On Friday night that brief window of popularity ended, obviously. There is nothing like the closing stages of a tight match to unfairly cement the reputation of a player and though the stakes were low (a win would not have altered Carlton’s 2014 fate a jot) Wood had his own moment of abject calamity, grabbing the ball deep in defence, spinning in a tackle and artlessly punting it straight into the hands of Fremantle livewire Lachie Neale. Neale slotted the resultant set shot to win the game. Of course he did. “Why in Bruce Doull’s name did he not just hit the boundary line?” screamed Blues fans as they fantasised about putting their foot through the TV. The poor bloke.

It’s always stupid to single out one mistake when your side loses. Instead Blues fans should ponder the fact that it was their most leg-weary veterans – Chris Judd, Jarrad Waite and Kade Simpson – who propelled them into a winning position in the first place. Judd played injured for most of the game, too. Tory Menzel aside, it’s been a struggle to find hope this year.

Subplot from the Freo win: has there been a safer bet (and I mean this in a literal sense; Tom Waterhouse is almost certainly framing a market) for an ineligible Brownlow ‘winner’ than Nathan Fyfe this year? The Dockers midfielder put in another three-vote performance on Friday. He shall henceforth be referred to in these pages as ‘Corey’.

West Coast provide the upset of the round

After performances like Saturday’s 31-point road win over finals fancy Adelaide, you scratch your head and wonder how West Coast can have been so shoddy throughout this season. Coach Adam Simpson rightly points to the fact that Matt Priddis aside, the Eagles haven’t gotten a lot of output from their top-tier players in an inconsistent and generally dissatisfying campaign. It’s so much more frustrating for a side to struggle when they possess the weaponry that West Coast have and much of it was on display against the Crows.

To begin with, it’s seemed business as usual as Simpson’s side allowed Adelaide a four-goal buffer in the blink of an eye. But just as quick as they’d gone behind, the Eagles turned it around, making a mockery of the home side’s recent form in a near 10-goal turnaround. Josh Kennedy stood at the apex of a potent forward group, while Andrew Gaff and Luke Shuey for once both played exactly the way their packaging suggests they should. With that, so many other elements fell into place and so with a typically-wonderful Shannon Hurn bomb from 60 metres out on the run, the Eagles at long last gave something back. The relief was palpable.

Could Geelong actually win a Premiership this year?


Firstly, this proposition is not as crazy as it sounds. OK, it kind of is, but humour me a little. After dispatching North Melbourne on Saturday night to bring up one of the more nondescript five-game winning streaks you could wish for, the Cats now sit equal on wins with Sydney and Hawthorn and well on track for a top-four finish, maybe even top-two if things fall into place.

In the final month of the season they face Brisbane and Fremantle at home, Carlton at Etihad and Hawthorn at the MCG in a finals preview. It’s improbable but not impossible that they’ll win all of those games to ensure a top two spot. The AFL ladder is not a perceptual map, remember. On the other hand, North Melbourne reverted to type. Nothing looked worse than Lindsay Thomas’s spectacular and quite epic dive. AFL football, you just surrendered one of your long-held moral high ground points to the round ball code and it’s all Thomas’s fault.

Taking care of business

On the topic of Premiership fancies, the two most likely from the top of the pile both got the job done this weekend as they continue to tune-up for September. In Hawthorn’s 62-point win over the Bulldogs, Jarryd Roughead was at his dominant best with six goals and alongside Jack Gunston (three) he’ll continue to pose headaches for almost any defence in the competition. Of slight concern to Hawks supporters was the sight of Gunston hobbling off the ground with an ankle complaint and he’ll be closely monitored this coming week.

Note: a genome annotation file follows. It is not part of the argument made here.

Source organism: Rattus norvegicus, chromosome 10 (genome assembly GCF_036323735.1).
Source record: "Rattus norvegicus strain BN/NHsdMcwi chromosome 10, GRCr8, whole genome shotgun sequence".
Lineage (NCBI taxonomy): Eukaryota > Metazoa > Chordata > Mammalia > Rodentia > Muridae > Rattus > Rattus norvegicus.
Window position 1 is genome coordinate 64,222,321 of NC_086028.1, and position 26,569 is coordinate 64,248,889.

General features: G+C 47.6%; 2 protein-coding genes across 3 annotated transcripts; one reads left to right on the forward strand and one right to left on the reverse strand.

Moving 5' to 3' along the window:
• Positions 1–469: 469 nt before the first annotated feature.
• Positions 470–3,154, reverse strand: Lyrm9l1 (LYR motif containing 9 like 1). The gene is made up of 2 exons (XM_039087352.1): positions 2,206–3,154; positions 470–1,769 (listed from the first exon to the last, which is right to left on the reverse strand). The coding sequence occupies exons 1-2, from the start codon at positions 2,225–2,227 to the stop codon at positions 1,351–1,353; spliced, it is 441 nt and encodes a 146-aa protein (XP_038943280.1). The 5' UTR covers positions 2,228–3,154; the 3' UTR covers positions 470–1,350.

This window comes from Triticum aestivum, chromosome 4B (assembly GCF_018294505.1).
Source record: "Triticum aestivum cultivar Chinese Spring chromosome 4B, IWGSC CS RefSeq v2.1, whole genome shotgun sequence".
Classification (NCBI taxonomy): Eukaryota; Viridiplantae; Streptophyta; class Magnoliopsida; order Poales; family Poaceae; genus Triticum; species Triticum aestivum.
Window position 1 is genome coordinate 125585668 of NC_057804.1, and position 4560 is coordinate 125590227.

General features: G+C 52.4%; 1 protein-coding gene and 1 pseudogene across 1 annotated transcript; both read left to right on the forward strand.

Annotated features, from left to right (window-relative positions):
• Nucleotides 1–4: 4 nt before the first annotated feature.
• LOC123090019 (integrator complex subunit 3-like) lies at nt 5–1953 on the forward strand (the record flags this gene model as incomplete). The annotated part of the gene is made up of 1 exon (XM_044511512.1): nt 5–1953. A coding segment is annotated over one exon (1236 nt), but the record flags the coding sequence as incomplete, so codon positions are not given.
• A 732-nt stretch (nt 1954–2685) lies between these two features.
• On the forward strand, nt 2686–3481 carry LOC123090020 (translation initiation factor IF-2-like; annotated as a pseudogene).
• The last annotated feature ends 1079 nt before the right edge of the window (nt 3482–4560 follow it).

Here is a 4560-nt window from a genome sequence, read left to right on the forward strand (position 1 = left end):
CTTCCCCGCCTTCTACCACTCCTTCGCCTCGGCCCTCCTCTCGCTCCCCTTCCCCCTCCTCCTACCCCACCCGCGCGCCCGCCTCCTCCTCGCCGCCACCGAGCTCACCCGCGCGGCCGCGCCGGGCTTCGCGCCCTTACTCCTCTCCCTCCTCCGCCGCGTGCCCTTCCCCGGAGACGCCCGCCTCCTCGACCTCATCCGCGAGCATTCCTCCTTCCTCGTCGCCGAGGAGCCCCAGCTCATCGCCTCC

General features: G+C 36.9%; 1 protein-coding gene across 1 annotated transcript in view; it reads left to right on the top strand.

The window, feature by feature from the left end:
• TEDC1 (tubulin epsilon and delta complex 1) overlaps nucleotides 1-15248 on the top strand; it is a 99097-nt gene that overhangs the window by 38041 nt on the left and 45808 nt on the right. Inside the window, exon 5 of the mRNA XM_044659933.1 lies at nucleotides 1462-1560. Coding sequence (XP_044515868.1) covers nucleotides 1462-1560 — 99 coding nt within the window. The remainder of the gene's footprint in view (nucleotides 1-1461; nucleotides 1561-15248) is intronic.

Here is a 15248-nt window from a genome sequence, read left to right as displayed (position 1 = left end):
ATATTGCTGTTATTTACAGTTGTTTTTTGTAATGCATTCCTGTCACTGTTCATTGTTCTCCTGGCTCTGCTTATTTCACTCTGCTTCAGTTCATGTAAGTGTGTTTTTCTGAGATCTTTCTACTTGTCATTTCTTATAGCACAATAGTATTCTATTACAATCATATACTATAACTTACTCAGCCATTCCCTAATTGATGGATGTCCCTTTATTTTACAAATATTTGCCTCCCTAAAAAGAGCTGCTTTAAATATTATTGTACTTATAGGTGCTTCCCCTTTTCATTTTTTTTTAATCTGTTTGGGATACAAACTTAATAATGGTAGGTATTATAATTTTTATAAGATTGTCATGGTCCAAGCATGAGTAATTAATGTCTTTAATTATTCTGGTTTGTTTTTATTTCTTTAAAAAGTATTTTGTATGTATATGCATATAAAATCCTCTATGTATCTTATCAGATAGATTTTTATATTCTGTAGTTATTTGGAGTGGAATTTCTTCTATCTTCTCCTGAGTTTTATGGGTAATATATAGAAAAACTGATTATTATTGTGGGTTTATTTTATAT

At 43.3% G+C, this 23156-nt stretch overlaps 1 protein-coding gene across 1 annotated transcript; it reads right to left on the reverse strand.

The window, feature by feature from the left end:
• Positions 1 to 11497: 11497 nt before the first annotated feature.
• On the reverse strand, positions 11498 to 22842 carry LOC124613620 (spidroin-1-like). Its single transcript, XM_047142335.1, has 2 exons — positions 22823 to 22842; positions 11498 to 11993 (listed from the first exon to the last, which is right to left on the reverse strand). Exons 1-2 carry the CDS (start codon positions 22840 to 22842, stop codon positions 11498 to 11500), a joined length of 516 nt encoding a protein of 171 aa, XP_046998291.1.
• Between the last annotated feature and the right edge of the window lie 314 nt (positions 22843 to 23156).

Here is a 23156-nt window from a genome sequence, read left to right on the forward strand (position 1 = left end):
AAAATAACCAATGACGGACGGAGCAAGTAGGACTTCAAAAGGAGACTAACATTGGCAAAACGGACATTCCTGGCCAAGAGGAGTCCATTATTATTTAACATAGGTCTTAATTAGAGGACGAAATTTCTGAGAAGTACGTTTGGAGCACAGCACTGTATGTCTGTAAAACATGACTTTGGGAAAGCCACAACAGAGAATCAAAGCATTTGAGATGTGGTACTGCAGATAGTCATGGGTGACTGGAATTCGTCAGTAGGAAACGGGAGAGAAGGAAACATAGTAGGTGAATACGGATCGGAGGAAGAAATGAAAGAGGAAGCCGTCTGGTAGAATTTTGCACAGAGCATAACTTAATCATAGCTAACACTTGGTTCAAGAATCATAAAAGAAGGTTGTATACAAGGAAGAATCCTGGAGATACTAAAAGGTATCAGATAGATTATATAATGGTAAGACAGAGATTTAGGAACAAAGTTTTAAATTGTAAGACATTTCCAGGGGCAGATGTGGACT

One thing that Hawthorn do have though is depth. Sam Mitchell and Isaac Smith were both late withdrawals, but it’s a luxury to have youngsters of the quality of Taylor Duryea and Will Langford to call on in those situations.

The Swans found the going a little tougher against the Bombers on Friday night but won by 22-points, even with Lance Franklin sitting in the sheds with a knee complaint. The Swans have the struggling Port next week but then face St Kilda, the Bulldogs and Richmond on the run home, so a top-two spot appears a foregone conclusion. Sydney has now even passed the 40,000 member mark for the first time in the club’s history. The harbour city loves a winner.

Port have probably squandered their double-chance and they don’t even deserve it

These are the harsh facts. Last night against Collingwood, Ken Hinkley’s side was at first listless then frustratingly-competent for the short window of time it took to snatch back the lead from a workmanlike Pies outfit, but ultimately a giant let-down in failing to seal the game when their class should have shone through. Port only have themselves to blame. Early on they were tactically outgunned and for all that flirtation and excitement of the first three months of the season, their Premiership aspirations now appear to have been a mirage. Hawthorn and Sydney are the Beatles and the Stones. Port Adelaide are Badfinger.

It’s unfair to single out one player, but Chad Wingard is emblematic of the Port slump. His only major contribution on Sunday was to rather heartlessly shove Tyson Goldsack into a post. With a name and a haircut like his, the Pies defender needs all the help he can get, not a facial reconstruction. Goldsack and his team-mates were stoic all night, worming their way back inside the eight and giving the Pies back their chance of finals action and the fans who showed up should have no complaint with their endeavor. On the latter point, Eddie McGuire did an unintentionally hilarious Dad-dance in his post-game wrap, but you could tell he was secretly seething over the meager crowd number of 32,804. It was the Pies’ lowest home attendance in a decade.

By the way, it was “bring a friend” day for Pies members. I’ll leave you to draw your own conclusions from the statistics I’ve presented.